Way back in the beginning, cycling started off as something to do on a long, hot summer’s day. I remember adventurously going out for a very gentle spin on a clear, crisp winter’s day dressed as all beginners are – completely inappropriately. It ended with tears in the shower after nearly freezing to death and vowing never to ride my bike at such a silly time of year.
Since then I have learned how to dress appropriately (in terms of temperature regulation at least) although nothing that I have found sufficiently protects me from getting the pain of icy wind blasted feet. I now really enjoy riding my bike all year round. You cannot beat the feeling of being wrapped up warmly and enjoying the way that the winter sunlight creates white rays that dissect the leafless, tree lined tunnels whilst spinning along on a club run. Through joining my local club and learning about the cycling calendar it was revealed to me how cycling changes through the year. One curiosity of the seasons of cycling is the Autumn tradition of the hill climb. All clubs have them, often on the same hill that has been used for generations and they always happen sometime between the leaves beginning to turn orange and the trees being completely bare.
My first ever cycling event was the club hill climb. No fancy equipment or training is required, the ride out is your warm up and warm down and it’s a nice day out. Just a few minutes of effort for a few pounds entry and the reward of having ridden my very first ‘real race’. At the time I thought I’d slogged my guts out – pushed my self to the limit – really emptied the tank and was pleased with my time. In truth, it was early days, compared to what I now know about bike racing I was barely trying.
A couple of months ago I was out for a drink in Derbyshire with my lovely girlfriend and saw a poster for the Monsal Head Hill Climb. It is now in it’s 85th edition and is a very prestigious event. The hill is steep but pretty short by cycling standards and the record stands at still less than one and a half minutes. I’d seen the pictures plenty of times, there are always large crowds lining the road, an enthusiastic commentator blaring encouragement over the PA system and a classic peak district pub at the top. I’d always wanted to have a go at it so whilst I was filling in the entry form I realised the my best results from past races were rapidly becoming out of date. This would probably be the only chance I’d get to ride the famous event. This would be just the encouragement I’d need to get back on the bike (checking my Strava account revealed that I’d only been on two bike rides in the last six weeks) and retrieve some emergency fitness. So I entered, gave my self a few weeks to start training again but assumed my meager results would not earn me an entry anyway.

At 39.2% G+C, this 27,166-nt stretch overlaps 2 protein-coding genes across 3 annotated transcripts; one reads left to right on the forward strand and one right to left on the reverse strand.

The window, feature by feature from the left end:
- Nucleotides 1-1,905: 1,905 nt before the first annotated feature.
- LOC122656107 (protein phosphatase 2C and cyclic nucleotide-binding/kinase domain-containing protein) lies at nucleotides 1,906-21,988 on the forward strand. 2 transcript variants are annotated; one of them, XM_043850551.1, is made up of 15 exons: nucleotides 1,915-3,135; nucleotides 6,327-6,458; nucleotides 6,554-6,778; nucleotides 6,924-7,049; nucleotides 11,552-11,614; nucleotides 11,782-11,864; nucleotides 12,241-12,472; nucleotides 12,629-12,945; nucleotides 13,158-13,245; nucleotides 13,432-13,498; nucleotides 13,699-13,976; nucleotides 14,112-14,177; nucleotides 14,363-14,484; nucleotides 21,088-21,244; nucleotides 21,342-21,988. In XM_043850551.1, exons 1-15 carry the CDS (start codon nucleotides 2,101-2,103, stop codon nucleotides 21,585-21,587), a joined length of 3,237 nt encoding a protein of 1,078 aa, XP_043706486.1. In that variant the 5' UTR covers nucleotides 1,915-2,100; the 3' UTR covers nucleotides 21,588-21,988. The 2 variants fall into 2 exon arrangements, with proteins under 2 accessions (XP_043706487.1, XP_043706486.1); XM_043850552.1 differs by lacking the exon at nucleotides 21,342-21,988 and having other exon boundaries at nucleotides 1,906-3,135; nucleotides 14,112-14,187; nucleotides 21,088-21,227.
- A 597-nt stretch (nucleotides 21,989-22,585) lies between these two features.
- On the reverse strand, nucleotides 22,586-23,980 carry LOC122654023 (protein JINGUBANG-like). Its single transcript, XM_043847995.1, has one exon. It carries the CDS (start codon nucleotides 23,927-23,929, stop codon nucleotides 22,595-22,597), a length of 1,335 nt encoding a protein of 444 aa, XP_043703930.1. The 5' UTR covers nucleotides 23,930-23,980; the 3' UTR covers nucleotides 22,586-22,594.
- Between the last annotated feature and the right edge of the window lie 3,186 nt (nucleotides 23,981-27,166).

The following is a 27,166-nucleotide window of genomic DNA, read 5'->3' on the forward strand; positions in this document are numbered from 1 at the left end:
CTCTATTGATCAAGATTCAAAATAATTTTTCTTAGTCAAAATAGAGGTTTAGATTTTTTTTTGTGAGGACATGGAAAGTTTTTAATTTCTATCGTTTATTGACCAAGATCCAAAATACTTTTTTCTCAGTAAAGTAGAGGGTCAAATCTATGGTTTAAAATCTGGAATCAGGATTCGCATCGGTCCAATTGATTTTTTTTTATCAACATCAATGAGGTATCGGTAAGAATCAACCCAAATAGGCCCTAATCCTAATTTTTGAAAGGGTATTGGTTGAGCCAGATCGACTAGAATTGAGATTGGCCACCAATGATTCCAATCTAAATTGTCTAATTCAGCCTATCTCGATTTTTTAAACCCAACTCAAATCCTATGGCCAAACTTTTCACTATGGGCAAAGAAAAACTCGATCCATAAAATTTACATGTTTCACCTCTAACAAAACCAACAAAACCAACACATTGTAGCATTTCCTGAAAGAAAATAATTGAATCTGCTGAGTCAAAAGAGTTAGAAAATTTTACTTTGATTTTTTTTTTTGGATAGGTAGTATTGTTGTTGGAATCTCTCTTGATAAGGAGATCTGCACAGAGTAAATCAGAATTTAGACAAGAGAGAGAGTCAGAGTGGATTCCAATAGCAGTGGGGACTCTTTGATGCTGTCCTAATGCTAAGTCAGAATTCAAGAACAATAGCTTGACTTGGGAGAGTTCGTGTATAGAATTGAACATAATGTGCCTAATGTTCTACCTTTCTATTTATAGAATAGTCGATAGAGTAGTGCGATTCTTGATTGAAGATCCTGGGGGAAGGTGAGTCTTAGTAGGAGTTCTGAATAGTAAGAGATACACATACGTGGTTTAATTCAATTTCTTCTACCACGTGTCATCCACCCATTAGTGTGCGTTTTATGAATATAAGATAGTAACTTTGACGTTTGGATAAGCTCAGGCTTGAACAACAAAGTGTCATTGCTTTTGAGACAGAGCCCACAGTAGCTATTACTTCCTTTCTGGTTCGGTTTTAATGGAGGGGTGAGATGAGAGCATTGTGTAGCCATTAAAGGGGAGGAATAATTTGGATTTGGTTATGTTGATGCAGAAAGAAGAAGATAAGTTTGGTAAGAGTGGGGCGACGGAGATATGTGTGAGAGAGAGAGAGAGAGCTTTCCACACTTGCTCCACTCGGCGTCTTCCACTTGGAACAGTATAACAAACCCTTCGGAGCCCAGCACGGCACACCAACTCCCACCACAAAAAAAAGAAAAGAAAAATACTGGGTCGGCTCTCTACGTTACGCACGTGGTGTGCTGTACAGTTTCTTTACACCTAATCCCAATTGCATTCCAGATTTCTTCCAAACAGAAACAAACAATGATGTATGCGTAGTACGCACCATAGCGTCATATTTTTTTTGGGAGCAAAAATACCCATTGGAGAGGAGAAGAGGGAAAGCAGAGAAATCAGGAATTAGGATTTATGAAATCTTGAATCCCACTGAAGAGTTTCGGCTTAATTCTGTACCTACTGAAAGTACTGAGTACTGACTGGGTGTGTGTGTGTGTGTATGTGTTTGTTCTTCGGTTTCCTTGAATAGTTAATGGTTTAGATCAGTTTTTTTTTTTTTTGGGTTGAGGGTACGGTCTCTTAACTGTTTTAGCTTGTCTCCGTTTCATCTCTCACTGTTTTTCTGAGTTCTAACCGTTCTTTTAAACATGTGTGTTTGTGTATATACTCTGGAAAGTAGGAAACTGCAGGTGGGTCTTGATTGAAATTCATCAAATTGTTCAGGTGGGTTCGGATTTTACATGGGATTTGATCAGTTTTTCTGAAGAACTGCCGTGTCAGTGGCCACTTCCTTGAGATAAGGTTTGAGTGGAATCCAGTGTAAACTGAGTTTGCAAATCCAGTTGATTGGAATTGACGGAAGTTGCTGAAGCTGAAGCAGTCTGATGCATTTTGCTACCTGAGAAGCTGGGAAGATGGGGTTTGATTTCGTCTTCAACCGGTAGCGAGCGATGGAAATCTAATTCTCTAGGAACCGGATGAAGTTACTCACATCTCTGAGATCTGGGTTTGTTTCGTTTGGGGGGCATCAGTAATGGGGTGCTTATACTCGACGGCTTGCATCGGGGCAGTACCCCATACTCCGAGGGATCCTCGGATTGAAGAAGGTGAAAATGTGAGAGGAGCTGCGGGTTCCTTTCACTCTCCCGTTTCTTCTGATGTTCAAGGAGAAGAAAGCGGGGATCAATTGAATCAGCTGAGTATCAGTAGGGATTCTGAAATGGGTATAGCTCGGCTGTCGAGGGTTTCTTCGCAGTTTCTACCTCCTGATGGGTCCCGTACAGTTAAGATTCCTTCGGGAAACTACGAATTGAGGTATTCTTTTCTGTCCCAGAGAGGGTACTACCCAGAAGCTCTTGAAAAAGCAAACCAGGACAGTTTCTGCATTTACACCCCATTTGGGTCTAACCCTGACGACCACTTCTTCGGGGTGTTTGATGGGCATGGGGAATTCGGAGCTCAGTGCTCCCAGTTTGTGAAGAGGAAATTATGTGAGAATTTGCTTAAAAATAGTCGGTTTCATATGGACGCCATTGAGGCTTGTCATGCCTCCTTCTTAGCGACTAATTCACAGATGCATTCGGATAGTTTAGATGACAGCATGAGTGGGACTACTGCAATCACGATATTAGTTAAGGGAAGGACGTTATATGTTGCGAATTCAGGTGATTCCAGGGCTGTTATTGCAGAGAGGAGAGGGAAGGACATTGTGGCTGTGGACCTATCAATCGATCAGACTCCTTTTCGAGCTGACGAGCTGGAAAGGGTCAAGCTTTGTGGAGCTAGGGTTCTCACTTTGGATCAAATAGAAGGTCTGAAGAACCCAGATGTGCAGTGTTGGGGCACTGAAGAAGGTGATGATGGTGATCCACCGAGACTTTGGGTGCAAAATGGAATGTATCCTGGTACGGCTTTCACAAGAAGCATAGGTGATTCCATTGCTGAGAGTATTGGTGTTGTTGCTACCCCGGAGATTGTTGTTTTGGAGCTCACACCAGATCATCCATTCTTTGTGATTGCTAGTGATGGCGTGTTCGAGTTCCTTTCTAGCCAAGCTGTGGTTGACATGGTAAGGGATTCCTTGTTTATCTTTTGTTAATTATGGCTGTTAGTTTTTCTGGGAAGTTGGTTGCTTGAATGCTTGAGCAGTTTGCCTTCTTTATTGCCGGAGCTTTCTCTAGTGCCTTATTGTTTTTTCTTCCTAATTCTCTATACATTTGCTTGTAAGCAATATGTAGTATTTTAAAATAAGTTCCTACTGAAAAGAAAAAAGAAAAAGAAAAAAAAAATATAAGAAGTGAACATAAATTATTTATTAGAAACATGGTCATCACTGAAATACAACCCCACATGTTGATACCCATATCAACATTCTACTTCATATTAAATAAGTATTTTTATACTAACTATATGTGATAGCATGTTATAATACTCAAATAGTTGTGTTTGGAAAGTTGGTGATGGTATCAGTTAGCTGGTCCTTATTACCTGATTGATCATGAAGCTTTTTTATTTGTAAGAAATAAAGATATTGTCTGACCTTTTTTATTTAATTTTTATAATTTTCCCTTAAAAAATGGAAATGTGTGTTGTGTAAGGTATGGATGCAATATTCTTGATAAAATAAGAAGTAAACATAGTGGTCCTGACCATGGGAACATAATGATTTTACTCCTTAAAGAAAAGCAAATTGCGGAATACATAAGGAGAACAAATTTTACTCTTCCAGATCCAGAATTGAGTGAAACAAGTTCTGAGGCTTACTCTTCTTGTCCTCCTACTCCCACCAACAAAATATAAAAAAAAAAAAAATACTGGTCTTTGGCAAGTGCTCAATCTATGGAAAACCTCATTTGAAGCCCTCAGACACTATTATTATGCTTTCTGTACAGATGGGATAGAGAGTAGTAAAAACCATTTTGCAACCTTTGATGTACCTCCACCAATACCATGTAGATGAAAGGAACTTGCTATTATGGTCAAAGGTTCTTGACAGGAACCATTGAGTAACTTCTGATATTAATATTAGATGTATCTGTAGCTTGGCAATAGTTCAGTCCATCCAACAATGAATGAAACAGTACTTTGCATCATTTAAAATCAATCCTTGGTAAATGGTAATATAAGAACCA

Well I got an E-mail a week before telling me I had a ride. The hill is apparently suitable for fixed gear riding which was perfect – I had just the bike. Some miscalculations and a little bit of reckless abandon led to me being at the bottom of the valley, five minutes from my start time with a 46×17 gear. I told myself that I like to ride slightly over geared so I’d be fine. I could hear the crowd at the top cheering at roughly one minute intervals as the riders appeared into view. When I finally got into the view of the crowd I heard less cheers but initially shocked and then sympathetic “oooooos”. Indeed you can see some people laughing at my rather embarrassing effort. I felt more like I was drowning than anything. I did get to the top, wasn’t last, and didn’t die.
The event is spectacular. There were so many competitors and triple the number of spectators. An excellent atmosphere in a wonderful setting. I really recommend that anyone who can tolerate a two minute effort has a go. I’d suggest bringing the appropriate gearing though.
The Monsal Head Hill Climb is open entry. Entry costs £9 but you will need some kind of racing results to qualify.
All well established clubs run time trials and I would say they are they best way to have a go at racing. The majority are ten miles and run during summer evenings. Lots of clubs also run hill climbs. An easy way to find a local club is here
Club time trials cost around £4 but come with a warning. They are very addictive.